To aid in hip strength, I added handle squats. These are an oldie but a goodie, and it’s a movement that I don’t think is used enough. I didn’t have a high enough platform so I improvised and used a Strongman tire. This movement eliminates the use of your lower back completely, which saves you for squat day and keeps your back healthy. Also, you’re able to push your feet out hard on the tire and use the hips to move the weight. After I did a set of five, I had a hard time bringing my legs back together and walking correctly!

Lastly, I added pulls off of a six-inch box to help my speed off of the floor. I pulled these using the conventional method because my hips were already getting plenty of work. Because I knew that I’d pull my max attempts conventional, I wanted to keep in some resemblance of the movement.

Step 3: Put it all together

I now knew what I needed to do, but I was still a little confused about how I was going to put it all together and also prevent overtraining. I went back to the drawing board and soaked up information like a sponge. I was probably on my ninth or tenth pass through Ed Coan’s book when I caught on to something that I’d missed all along. There’s a chapter in his book called “The Ecstasy.” It describes Ed’s training and his meet in 1999 where he went 1003-573-887 at a light 242 lbs and 35 years of age. As I read through it, I caught the section that said:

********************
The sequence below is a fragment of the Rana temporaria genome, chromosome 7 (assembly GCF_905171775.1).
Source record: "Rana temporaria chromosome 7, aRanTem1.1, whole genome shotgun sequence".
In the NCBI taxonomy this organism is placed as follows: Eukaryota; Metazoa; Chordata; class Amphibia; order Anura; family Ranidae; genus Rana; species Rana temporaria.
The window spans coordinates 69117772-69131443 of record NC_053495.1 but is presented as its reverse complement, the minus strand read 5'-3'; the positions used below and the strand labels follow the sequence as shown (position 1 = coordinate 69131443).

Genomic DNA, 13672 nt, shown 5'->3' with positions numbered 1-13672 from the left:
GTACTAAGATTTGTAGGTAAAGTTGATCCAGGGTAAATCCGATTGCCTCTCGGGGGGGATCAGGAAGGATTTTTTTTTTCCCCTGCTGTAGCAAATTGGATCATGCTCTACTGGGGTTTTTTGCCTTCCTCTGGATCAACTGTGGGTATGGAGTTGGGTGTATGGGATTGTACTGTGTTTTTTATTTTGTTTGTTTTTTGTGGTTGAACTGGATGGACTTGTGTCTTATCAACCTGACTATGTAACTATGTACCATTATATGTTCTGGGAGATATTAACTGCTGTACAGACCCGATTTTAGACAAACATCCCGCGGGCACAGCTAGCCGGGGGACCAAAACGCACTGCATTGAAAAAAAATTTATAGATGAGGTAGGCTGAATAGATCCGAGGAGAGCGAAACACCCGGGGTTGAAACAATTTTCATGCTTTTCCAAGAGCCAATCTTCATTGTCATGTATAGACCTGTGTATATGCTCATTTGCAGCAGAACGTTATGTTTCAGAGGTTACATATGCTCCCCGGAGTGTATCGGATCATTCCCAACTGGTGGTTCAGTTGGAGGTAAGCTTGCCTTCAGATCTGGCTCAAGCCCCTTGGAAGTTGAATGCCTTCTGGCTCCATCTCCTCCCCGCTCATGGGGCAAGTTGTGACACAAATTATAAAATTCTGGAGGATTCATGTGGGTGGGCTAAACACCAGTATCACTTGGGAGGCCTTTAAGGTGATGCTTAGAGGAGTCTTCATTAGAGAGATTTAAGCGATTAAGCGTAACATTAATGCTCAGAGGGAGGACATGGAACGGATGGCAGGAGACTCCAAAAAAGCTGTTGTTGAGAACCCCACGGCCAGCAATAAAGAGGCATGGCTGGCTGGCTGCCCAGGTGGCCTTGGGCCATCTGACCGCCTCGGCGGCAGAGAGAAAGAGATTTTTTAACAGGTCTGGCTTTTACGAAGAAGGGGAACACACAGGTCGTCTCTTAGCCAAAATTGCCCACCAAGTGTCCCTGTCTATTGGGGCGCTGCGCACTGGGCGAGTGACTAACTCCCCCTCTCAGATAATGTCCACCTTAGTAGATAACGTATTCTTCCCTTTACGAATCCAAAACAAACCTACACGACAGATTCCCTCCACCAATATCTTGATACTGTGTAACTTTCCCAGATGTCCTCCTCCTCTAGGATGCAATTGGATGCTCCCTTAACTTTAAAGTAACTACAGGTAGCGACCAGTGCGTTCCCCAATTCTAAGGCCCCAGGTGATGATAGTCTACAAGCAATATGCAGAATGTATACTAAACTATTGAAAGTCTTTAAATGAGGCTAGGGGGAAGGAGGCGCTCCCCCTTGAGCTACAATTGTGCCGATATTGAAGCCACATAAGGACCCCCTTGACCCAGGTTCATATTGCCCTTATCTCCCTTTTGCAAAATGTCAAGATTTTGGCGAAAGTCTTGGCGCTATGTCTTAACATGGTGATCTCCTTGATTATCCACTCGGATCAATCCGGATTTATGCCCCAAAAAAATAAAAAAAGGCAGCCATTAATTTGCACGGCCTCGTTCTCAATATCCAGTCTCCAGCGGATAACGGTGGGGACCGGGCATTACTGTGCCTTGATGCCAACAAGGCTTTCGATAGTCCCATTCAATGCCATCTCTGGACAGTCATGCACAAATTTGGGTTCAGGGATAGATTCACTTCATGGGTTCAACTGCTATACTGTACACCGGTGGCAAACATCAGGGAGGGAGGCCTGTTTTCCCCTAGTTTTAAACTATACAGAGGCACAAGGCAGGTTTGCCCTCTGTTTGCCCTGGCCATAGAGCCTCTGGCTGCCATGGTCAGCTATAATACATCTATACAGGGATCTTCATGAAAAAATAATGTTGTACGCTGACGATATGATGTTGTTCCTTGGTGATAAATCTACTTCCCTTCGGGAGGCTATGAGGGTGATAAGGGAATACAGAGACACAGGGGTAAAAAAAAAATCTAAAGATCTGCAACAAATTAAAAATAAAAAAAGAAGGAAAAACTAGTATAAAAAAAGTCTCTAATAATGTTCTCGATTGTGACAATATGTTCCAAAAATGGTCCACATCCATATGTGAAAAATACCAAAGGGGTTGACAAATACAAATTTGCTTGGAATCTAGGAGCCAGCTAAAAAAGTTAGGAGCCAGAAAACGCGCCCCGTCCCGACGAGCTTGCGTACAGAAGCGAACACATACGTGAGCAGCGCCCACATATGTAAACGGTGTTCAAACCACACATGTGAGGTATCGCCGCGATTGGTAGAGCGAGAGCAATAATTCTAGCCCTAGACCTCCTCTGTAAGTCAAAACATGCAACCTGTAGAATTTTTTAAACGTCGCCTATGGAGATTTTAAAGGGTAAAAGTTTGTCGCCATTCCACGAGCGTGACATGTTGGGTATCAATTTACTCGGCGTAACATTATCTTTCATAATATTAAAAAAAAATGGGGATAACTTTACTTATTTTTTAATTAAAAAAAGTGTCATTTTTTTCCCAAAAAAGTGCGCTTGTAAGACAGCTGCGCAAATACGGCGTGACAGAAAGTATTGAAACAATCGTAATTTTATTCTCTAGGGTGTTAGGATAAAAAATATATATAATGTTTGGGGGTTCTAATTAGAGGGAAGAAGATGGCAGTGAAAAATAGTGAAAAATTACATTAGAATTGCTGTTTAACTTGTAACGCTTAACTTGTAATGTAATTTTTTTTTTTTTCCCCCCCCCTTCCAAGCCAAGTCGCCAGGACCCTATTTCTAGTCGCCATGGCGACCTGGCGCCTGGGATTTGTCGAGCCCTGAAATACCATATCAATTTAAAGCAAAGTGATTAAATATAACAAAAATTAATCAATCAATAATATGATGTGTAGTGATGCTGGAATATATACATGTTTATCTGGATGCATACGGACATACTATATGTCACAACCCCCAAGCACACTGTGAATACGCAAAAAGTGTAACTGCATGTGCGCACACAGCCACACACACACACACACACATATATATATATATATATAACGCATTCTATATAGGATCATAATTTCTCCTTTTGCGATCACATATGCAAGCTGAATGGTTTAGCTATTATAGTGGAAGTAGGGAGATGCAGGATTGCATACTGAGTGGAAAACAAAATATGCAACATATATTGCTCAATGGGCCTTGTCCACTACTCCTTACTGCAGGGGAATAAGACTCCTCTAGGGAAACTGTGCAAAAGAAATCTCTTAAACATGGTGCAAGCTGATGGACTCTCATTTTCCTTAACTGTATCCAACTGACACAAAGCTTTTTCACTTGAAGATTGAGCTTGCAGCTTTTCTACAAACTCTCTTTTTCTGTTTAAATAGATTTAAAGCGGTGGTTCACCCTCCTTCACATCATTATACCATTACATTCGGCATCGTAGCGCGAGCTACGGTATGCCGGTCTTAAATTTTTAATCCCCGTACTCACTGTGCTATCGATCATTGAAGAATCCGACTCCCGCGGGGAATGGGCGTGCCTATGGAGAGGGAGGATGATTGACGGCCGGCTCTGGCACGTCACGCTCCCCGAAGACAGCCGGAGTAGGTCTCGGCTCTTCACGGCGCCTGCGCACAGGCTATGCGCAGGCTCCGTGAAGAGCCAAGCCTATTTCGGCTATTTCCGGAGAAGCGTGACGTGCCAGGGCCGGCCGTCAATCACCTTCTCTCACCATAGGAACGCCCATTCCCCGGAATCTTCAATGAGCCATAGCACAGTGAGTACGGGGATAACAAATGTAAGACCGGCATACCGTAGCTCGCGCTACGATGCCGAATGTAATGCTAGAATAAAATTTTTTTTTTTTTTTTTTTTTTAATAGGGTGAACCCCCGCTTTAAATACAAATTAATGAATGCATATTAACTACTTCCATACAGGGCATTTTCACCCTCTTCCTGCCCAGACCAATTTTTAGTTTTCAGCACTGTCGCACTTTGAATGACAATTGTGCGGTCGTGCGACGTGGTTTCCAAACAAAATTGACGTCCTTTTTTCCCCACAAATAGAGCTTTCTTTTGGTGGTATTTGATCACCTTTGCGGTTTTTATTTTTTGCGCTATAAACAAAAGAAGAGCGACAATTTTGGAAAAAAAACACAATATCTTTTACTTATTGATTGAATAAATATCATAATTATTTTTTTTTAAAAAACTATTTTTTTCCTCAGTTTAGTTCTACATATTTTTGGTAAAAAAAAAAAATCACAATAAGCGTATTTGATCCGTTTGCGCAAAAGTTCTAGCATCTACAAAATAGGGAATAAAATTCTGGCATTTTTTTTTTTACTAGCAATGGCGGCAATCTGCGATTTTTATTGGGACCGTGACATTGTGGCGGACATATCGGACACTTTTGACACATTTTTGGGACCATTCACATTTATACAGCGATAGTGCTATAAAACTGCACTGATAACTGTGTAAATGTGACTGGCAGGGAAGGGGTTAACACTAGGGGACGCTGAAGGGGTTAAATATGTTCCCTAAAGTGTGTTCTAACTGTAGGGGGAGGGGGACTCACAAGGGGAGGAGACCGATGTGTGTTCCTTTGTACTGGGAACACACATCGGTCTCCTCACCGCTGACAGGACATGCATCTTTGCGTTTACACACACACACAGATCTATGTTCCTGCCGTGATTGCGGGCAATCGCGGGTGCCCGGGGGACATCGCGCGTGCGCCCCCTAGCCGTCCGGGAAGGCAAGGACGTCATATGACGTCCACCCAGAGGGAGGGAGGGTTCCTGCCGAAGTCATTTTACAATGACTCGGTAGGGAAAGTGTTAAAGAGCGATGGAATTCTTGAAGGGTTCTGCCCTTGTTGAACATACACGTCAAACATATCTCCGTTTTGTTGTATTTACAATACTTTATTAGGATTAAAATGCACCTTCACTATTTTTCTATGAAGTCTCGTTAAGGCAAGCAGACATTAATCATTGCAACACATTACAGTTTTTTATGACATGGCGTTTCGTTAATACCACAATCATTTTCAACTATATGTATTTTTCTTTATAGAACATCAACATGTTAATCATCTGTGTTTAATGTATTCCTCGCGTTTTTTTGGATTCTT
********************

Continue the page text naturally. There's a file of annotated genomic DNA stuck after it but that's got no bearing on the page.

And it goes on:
“In the olden days, Ed would ground out 875x5 in the squat whereas nowadays he would likely do three super explosive reps with that same weight, rack it, and then pose an honest question to himself: ‘Could I have done another rep or 2?’ If the answer were yes, he would raise the poundage the following session. The resultant reduction in intensity accelerated Ed’s recovery time and, more importantly, eliminated the unending serious of nagging injuries that had plagued him in recent years.”